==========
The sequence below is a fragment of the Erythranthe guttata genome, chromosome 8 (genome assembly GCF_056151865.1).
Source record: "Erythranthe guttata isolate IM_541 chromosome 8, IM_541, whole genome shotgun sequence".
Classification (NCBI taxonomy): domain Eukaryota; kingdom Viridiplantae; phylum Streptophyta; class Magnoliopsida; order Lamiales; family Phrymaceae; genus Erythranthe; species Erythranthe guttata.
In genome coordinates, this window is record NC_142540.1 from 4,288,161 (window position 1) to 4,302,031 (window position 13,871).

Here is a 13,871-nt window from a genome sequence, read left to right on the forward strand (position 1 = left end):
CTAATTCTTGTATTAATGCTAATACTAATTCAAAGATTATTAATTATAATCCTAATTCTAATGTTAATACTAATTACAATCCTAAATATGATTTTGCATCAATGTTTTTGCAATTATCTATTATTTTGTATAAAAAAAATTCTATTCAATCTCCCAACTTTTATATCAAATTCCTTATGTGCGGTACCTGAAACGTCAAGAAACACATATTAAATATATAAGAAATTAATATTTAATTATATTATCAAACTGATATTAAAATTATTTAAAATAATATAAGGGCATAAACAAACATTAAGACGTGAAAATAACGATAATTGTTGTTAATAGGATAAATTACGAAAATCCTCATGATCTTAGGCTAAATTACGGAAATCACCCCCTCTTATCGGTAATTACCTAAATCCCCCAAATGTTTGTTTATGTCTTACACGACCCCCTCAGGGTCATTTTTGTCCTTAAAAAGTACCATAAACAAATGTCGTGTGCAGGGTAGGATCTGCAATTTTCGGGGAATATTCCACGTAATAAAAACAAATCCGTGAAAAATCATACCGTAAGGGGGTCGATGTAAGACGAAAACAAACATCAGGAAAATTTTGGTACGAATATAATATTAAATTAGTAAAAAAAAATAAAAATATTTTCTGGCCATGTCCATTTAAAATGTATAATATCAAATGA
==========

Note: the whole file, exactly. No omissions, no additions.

The sequence below is a fragment of the Erythranthe guttata genome, chromosome 8 (genome assembly GCF_056151865.1).
Source record: "Erythranthe guttata isolate IM_541 chromosome 8, IM_541, whole genome shotgun sequence".
Classification (NCBI taxonomy): domain Eukaryota; kingdom Viridiplantae; phylum Streptophyta; class Magnoliopsida; order Lamiales; family Phrymaceae; genus Erythranthe; species Erythranthe guttata.
In genome coordinates, this window is record NC_142540.1 from 4,288,161 (window position 1) to 4,302,031 (window position 13,871).

Here is a 13,871-nt window from a genome sequence, read left to right on the forward strand (position 1 = left end):
CTAATTCTTGTATTAATGCTAATACTAATTCAAAGATTATTAATTATAATCCTAATTCTAATGTTAATACTAATTACAATCCTAAATATGATTTTGCATCAATGTTTTTGCAATTATCTATTATTTTGTATAAAAAAAATTCTATTCAATCTCCCAACTTTTATATCAAATTCCTTATGTGCGGTACCTGAAACGTCAAGAAACACATATTAAATATATAAGAAATTAATATTTAATTATATTATCAAACTGATATTAAAATTATTTAAAATAATATAAGGGCATAAACAAACATTAAGACGTGAAAATAACGATAATTGTTGTTAATAGGATAAATTACGAAAATCCTCATGATCTTAGGCTAAATTACGGAAATCACCCCCTCTTATCGGTAATTACCTAAATCCCCCAAATGTTTGTTTATGTCTTACACGACCCCCTCAGGGTCATTTTTGTCCTTAAAAAGTACCATAAACAAATGTCGTGTGCAGGGTAGGATCTGCAATTTTCGGGGAATATTCCACGTAATAAAAACAAATCCGTGAAAAATCATACCGTAAGGGGGTCGATGTAAGACGAAAACAAACATCAGGAAAATTTTGGTACGAATATAATATTAAATTAGTAAAAAAAAATAAAAATATTTTCTGGCCATGTCCATTTAAAATGTATAATATCAAATGA